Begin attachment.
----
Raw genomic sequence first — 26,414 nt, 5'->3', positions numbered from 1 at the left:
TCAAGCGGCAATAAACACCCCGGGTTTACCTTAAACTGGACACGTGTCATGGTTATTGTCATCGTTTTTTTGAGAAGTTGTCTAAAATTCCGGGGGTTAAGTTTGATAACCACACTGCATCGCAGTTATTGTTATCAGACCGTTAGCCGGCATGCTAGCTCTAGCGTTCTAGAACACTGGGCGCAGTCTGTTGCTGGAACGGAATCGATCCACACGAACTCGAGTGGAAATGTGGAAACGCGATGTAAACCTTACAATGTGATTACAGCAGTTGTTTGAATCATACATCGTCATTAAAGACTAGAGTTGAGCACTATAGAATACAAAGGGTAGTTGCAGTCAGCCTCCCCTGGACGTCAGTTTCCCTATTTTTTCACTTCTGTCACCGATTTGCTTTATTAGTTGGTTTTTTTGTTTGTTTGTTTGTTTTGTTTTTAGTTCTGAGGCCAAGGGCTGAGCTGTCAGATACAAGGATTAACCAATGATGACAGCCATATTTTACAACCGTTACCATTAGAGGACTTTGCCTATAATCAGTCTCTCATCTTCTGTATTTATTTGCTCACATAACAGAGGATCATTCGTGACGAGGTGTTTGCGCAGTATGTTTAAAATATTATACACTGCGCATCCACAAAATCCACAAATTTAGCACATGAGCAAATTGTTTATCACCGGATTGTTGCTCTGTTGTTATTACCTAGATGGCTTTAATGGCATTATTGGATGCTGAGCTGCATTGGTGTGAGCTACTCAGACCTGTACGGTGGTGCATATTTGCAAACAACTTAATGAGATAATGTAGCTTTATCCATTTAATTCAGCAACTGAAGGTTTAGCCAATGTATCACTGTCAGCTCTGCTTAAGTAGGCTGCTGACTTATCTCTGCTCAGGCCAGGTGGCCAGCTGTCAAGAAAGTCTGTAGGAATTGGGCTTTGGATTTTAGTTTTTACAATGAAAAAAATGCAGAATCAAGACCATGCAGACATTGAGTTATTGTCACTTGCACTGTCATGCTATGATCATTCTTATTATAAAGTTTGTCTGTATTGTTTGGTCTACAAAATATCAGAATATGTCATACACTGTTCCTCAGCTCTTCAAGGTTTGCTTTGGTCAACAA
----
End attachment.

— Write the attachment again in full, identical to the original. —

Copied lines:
Raw genomic sequence first — 26,414 nt, 5'->3', positions numbered from 1 at the left:
TCAAGCGGCAATAAACACCCCGGGTTTACCTTAAACTGGACACGTGTCATGGTTATTGTCATCGTTTTTTTGAGAAGTTGTCTAAAATTCCGGGGGTTAAGTTTGATAACCACACTGCATCGCAGTTATTGTTATCAGACCGTTAGCCGGCATGCTAGCTCTAGCGTTCTAGAACACTGGGCGCAGTCTGTTGCTGGAACGGAATCGATCCACACGAACTCGAGTGGAAATGTGGAAACGCGATGTAAACCTTACAATGTGATTACAGCAGTTGTTTGAATCATACATCGTCATTAAAGACTAGAGTTGAGCACTATAGAATACAAAGGGTAGTTGCAGTCAGCCTCCCCTGGACGTCAGTTTCCCTATTTTTTCACTTCTGTCACCGATTTGCTTTATTAGTTGGTTTTTTTGTTTGTTTGTTTGTTTTGTTTTTAGTTCTGAGGCCAAGGGCTGAGCTGTCAGATACAAGGATTAACCAATGATGACAGCCATATTTTACAACCGTTACCATTAGAGGACTTTGCCTATAATCAGTCTCTCATCTTCTGTATTTATTTGCTCACATAACAGAGGATCATTCGTGACGAGGTGTTTGCGCAGTATGTTTAAAATATTATACACTGCGCATCCACAAAATCCACAAATTTAGCACATGAGCAAATTGTTTATCACCGGATTGTTGCTCTGTTGTTATTACCTAGATGGCTTTAATGGCATTATTGGATGCTGAGCTGCATTGGTGTGAGCTACTCAGACCTGTACGGTGGTGCATATTTGCAAACAACTTAATGAGATAATGTAGCTTTATCCATTTAATTCAGCAACTGAAGGTTTAGCCAATGTATCACTGTCAGCTCTGCTTAAGTAGGCTGCTGACTTATCTCTGCTCAGGCCAGGTGGCCAGCTGTCAAGAAAGTCTGTAGGAATTGGGCTTTGGATTTTAGTTTTTACAATGAAAAAAATGCAGAATCAAGACCATGCAGACATTGAGTTATTGTCACTTGCACTGTCATGCTATGATCATTCTTATTATAAAGTTTGTCTGTATTGTTTGGTCTACAAAATATCAGAATATGTCATACACTGTTCCTCAGCTCTTCAAGGTTTGCTTTGGTCAACAA